As many people who have read my reviews in the past may know, I am a huge fan of the found footage film (no matter what genre it is) but I have little to say about the film The Pyramid (2014). This is a film, that for me, had so much going for it from the trailer alone. It was produced by Alexander Aja (the genius behind High Tension and The Hills Have Eyes remake) and directed by Gregory Levasseur who has had a huge hand with all of Aja’s films. The film also had many pluses as it was a film centered on the Egyptian pyramids (one of my all-time favorite subjects) and genuinely looked cool and exciting. The final film is anything but.
The film concerns a film crew lead by Sunni (Christa Nicola) and her cameraman Fitzie (James Buckley) who with the latest technology is documenting the unveiling of the first ever three sided pyramid that was discovered by Holden (Denis O’Hare) and his daughter Nora (Ashley Hinsaw). Holden and the crew have very little time to explore the pyramid as the country is being torn by war and conflict and their dig is being shut down by the government (adding some very needed color to the political subtext to the story). Once they enter the pyramid they become witness to the trappings of its strange environment soon discovering that the pyramid wasn’t designed to keep people out but to keep something monstrous in.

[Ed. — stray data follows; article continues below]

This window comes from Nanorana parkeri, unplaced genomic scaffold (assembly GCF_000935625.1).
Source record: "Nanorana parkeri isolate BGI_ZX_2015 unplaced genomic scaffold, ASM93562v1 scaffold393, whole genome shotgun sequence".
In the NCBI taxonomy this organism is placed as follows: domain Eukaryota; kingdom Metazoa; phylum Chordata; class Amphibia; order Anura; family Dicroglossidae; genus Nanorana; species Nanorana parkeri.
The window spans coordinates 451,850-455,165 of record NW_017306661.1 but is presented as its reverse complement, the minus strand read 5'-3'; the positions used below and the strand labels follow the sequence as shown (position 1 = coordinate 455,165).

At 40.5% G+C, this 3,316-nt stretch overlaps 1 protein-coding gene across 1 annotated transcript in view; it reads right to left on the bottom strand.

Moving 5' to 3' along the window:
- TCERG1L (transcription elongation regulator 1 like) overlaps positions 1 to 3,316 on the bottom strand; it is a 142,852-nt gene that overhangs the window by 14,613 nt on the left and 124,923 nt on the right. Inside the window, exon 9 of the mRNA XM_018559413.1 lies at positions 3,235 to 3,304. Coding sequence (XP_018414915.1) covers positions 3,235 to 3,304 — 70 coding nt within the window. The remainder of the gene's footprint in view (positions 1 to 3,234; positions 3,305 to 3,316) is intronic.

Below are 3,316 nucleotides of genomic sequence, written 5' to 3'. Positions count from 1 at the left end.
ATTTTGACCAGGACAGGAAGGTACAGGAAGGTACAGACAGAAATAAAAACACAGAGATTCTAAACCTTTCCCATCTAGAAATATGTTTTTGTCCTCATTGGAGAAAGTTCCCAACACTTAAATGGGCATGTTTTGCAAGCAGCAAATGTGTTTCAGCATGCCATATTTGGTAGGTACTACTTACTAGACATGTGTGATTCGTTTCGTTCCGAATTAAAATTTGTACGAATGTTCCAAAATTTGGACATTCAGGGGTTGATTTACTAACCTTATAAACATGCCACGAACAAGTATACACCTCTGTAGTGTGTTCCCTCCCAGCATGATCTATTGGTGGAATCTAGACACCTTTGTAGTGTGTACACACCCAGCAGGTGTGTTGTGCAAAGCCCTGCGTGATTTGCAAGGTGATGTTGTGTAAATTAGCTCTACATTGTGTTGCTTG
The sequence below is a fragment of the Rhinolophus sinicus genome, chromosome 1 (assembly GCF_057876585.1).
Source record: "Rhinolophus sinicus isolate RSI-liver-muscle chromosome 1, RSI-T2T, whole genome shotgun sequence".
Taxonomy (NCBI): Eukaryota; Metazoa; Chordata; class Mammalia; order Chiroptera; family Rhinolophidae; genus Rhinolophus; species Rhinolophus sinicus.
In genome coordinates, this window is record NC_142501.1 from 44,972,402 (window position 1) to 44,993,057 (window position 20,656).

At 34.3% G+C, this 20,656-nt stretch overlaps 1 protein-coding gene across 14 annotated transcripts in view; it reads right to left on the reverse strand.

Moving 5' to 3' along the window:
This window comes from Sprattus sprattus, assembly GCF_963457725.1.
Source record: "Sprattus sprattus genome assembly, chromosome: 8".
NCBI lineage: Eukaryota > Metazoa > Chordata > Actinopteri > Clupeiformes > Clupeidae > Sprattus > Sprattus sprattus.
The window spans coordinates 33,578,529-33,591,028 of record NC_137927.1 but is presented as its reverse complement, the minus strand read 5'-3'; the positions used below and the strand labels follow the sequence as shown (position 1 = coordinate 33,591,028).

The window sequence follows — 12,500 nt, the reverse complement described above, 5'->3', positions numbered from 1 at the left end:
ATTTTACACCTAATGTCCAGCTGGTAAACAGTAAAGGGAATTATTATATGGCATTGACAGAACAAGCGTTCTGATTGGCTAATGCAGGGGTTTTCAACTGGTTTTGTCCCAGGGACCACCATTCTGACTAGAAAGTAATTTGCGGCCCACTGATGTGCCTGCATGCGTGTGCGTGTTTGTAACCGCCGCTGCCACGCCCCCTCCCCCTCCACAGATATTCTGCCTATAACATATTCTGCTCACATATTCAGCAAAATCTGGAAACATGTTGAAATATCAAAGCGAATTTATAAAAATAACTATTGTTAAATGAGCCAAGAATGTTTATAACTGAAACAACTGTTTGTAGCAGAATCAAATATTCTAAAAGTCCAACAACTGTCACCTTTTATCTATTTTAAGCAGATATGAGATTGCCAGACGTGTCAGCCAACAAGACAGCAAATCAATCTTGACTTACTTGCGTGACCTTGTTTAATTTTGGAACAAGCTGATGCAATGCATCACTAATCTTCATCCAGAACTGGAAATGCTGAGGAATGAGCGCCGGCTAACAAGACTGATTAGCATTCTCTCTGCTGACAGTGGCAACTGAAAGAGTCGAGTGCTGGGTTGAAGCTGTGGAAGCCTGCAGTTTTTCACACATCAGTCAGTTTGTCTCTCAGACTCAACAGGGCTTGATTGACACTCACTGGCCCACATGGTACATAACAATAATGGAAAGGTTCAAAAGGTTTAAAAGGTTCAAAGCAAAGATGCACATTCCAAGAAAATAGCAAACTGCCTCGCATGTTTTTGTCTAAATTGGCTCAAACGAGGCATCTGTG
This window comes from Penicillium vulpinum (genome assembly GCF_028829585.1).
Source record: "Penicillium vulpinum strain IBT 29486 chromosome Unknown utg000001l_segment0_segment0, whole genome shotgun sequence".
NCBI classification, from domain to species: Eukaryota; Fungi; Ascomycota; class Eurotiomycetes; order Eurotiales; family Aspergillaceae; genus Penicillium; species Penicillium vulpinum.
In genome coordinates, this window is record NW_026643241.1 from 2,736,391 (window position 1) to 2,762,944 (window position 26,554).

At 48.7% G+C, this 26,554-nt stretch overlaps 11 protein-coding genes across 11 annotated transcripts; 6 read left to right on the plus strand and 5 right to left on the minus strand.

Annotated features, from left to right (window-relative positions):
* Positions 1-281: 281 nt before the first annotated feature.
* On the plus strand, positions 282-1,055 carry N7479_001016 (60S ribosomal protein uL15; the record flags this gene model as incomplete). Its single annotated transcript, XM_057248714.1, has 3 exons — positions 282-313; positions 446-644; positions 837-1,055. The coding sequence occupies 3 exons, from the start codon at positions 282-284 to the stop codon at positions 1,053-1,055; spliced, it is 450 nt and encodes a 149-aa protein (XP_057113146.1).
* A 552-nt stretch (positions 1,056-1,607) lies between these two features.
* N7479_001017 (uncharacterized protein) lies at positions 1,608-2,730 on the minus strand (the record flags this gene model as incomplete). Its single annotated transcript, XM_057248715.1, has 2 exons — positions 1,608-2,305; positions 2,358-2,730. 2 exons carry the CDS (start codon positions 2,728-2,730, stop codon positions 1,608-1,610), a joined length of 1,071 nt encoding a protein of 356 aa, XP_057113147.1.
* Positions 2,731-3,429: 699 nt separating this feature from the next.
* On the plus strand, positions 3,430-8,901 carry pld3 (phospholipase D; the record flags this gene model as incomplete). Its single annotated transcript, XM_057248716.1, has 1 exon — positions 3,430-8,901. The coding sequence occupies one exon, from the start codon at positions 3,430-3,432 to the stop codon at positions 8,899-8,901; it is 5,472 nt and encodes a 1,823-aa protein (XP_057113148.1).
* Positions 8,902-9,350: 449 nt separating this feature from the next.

This would all be a great story for a found footage film but it breaks the cardinal rule of the found footage film which is not to break the camera angle. The first third of the film (for the most part) follows this simple rule but by the second act when everything goes crazy the film decides that the camera angle can be anywhere it wants to be whether there is someone behind the camera or not. It’s also a shame that after the engaging and wonderful setup of the film that it de-evolves into a slasher film with one of the worst CGI creatures ever put in a found footage film. The creatures that inhabit the pyramid are actually quite interesting as is the concept for the actual purpose of the pyramid but the execution is what makes the whole film suffer.
This is a very high concept for a found footage film (as are most of Aja and Levasseur’s collaborations) but this is the first one in which a traditional style would have greatly benefited the final result. The found footage format stymies the overall story and renders it flaccid and delivers a film that’s probably one of the worst of the found footage kind.